special camera and special film. Another disadvantage associated with conventional equipment is that since the area covered by an image obtained on a fluorescent sheet is very narrow, when it is desired to inspect, for example, the whole of a weld joining the long sides of two pieces of metal, a single photograph is insufficient, and it is necessary to produces a series of radiographs, that is, one for each succeeding portion of the weld; care must be taken that these radiographs overlap slightly, to ensure that no part of the weld is missed, and also the individual radiographs must be identified, so that it may be known what portion of the weld they represent. Thus, while no doubt very accurate, inspection of materials using conventional radiographic equipment can be complex and demanding of both staff time.
It is accordingly an object of the present invention provide an apparatus whereby it is possible to obtain a continuous radiographic image of an object to be inspected, whatever the length of the object.
It is another object of the invention provide an apparatus whereby it is possible to obtain such a continuous image in a short time and in a single operation.
It is a further object of the invention to provide an apparatus for accomplishing the above-stated objects using only conventional and inexpensive equipment.
In accomplishing these and other objects there has been provided in accordance with the present invention an assembly that comprises a wheeled platform carrying an X-ray generator and a television camera that effects continuous scanning of one line of the fluorescent screen of an image multiplier tube. The camera and image multiplier tube are carried on top of the platform and the X-ray generator is carried on an underslung arm or shelf that is part of a bracket-like projection from one side of the top of the platform, and the platform is moved along an object to be radiographically inspected with the object to be inspected lying between the X-ray generator supported beneath the platform and the television camera and image multiplier tube supported on top of the platform. Output from the image multiplier tube on to its fluorescent screen is scanned by the television camera and video signals from the television camera are supplied to a photofibre memory tube, or similar means, whose scanning is synchronized with that of the television, and the photofibre memory tube supplies corresponding signals to the surface of a recording material that is moved past the memory tubein a direction that is approximately perpendicular to that'of the memory tube scan. In this manner there is obtained a continuous print-out of a radiographic image of the object over which the television camera is moving.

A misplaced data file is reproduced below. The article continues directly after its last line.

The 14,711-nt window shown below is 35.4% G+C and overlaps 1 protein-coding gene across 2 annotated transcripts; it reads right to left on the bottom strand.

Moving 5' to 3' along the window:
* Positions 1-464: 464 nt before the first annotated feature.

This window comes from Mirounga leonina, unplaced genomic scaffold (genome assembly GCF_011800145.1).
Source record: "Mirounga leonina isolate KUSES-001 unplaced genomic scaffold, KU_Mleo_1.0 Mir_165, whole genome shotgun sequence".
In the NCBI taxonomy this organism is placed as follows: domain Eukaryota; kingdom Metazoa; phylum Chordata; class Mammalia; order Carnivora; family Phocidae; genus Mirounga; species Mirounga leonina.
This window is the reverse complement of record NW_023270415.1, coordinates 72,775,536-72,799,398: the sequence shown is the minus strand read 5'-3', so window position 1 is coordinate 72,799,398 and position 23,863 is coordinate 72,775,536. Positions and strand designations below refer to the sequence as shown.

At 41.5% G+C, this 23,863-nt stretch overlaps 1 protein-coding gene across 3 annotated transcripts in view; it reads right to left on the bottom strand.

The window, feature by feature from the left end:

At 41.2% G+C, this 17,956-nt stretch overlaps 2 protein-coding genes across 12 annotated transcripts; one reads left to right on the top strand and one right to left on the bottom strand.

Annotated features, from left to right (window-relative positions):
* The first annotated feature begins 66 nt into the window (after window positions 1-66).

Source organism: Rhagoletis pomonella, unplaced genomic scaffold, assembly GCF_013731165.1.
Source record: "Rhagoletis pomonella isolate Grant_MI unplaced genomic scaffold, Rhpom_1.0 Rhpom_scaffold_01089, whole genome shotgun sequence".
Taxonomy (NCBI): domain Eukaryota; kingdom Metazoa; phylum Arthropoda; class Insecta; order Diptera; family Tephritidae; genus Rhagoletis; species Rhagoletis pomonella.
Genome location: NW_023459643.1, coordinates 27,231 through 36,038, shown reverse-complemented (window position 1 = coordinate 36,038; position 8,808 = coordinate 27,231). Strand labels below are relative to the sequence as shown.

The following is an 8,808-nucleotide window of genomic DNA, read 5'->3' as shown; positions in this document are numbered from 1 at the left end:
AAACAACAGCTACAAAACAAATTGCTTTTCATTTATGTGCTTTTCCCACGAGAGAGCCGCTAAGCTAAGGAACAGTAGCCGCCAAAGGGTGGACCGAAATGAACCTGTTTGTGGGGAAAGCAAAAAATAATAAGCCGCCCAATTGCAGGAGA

For a better understanding of the invention, one preferred embodiment thereof will now be described with reference to the accompanying drawings, in which:
FIG. 1 is a schematic block diagram showing the main elements in a radiograph recording apparatus in one embodimentof the present invention, and
FIG. 2 is an explanatory sectional view showing the moving radiographic elements in the embodiment of FIG. 1.
Through out the description of the drawings, like parts are designated by like reference numerals.